C8 : A Tessellation of Faces, Wings, and other Obscure Things

This selection is paired with several chapters of A Wrinkle in Time by Madeleine L’Engle. Get NonBinary Review #17 from Zoetic Press. 

She smiles, she sighs,
she steals the neighbor’s sheets
wrinkled beyond
a woman’s worth,
a star’s exhalation
spread out to dry
October dreams
of Which and What and Why
winged poetry
shadows, rainbows
bleached and starched and pressed—
a Schläfli script.

Yet still it storms,
time and space disrupted,
seams split and hemmed,
even stitches,
controlled symmetry sought,
found reflected
facing reason,
defining perfection:
model subjects
in synch, a metronome,
relative mass.

The first sphere sings
heavenly guardians
shining stars bright,
collapsed and on the wing
to tip the scales,
push back the dark,
the death bat defeated,
reclaimed by life
tended, reborn
under a midwife’s touch
stalking the moon.

Still we battle
the shadow of evil,
mundane torture
devices stamped,
process manufactured,
an infinite
tessellation of birds,
reptiles and beasts—
patterned design,
an Escheresque study
of humankind.

This piece is framed on the structure of a tesseract: “There are four cubes, six squares, and four edges meeting at every vertex. All in all, it consists of 8 cubes, 24 squares, 32 edges, and 16 vertices.” This poem is written with a syllabic structure of 4-6-4, repeating 16 times, and each stanza features four repetitions of the 4-6-4 syllables. The title references C8, which is another name for a tesseract.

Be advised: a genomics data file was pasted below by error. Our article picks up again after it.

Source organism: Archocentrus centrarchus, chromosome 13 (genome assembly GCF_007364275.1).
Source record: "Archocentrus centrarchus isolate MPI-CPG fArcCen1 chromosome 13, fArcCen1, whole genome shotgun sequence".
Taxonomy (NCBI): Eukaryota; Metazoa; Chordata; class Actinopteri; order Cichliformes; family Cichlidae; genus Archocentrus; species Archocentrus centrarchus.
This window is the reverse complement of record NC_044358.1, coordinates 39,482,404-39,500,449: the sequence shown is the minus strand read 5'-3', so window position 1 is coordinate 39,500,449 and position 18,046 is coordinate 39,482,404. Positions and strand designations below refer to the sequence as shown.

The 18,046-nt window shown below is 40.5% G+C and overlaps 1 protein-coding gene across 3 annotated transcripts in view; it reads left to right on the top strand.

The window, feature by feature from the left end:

The first stanza, references the opening scenes in A Wrinkle in Time and the three supernatural Ws: Mrs. Whatsit, Mrs. Who, and Mrs. Which. Other references tucked into this stanza include the month the story takes place (October), Mrs. Who’s theft of Mrs. Buncombe’s sheets, the fact that all of the Mrs. Ws were once stars, Mrs. Whatsit’s transformation into the winged creature, and the Schläfli symbol (The tesseract can be constructed in a number of ways. As a regular polytope with three cubes folded together around every edge, it has Schläfli symbol {4,3,3} with hyperoctahedral symmetry of order 384.)

The second stanza references the storms (both metaphorical and physical) that occur within the confines of the novel as well as Mr. Murray’s disastrous attempts to tesser, the horrifying synchronicity of the inhabitants of Camazotz, and of course Einstein’s theory of relativity (E = mc2) which he postulates that time and space are relative.

The third stanza explores the mythic influences in A Wrinkle in Time, in particular the references to the planets: Uriel (an angel in Christian mythology), Camazotz (Mayan for death bat), and Ixchel (the 16th-century name of the aged jaguar goddess of midwifery and medicine in ancient Mayan culture). The fourth stanza brings in modern elements and connections to the mundane. I hope you enjoy it.

Carina Bissett is a writer, poet, and educator working primarily in the fields of speculative fiction and interstitial art. Her short fiction and poetry has been published in multiple journals and anthologies including Hath No Fury, Mythic Delirium, NonBinary Review, Timeless Tales, and The Horror ‘Zine. Her work has been nominated for several awards and she was the recipient of the 2016 HWA Scholarship. Links to herwork can be found at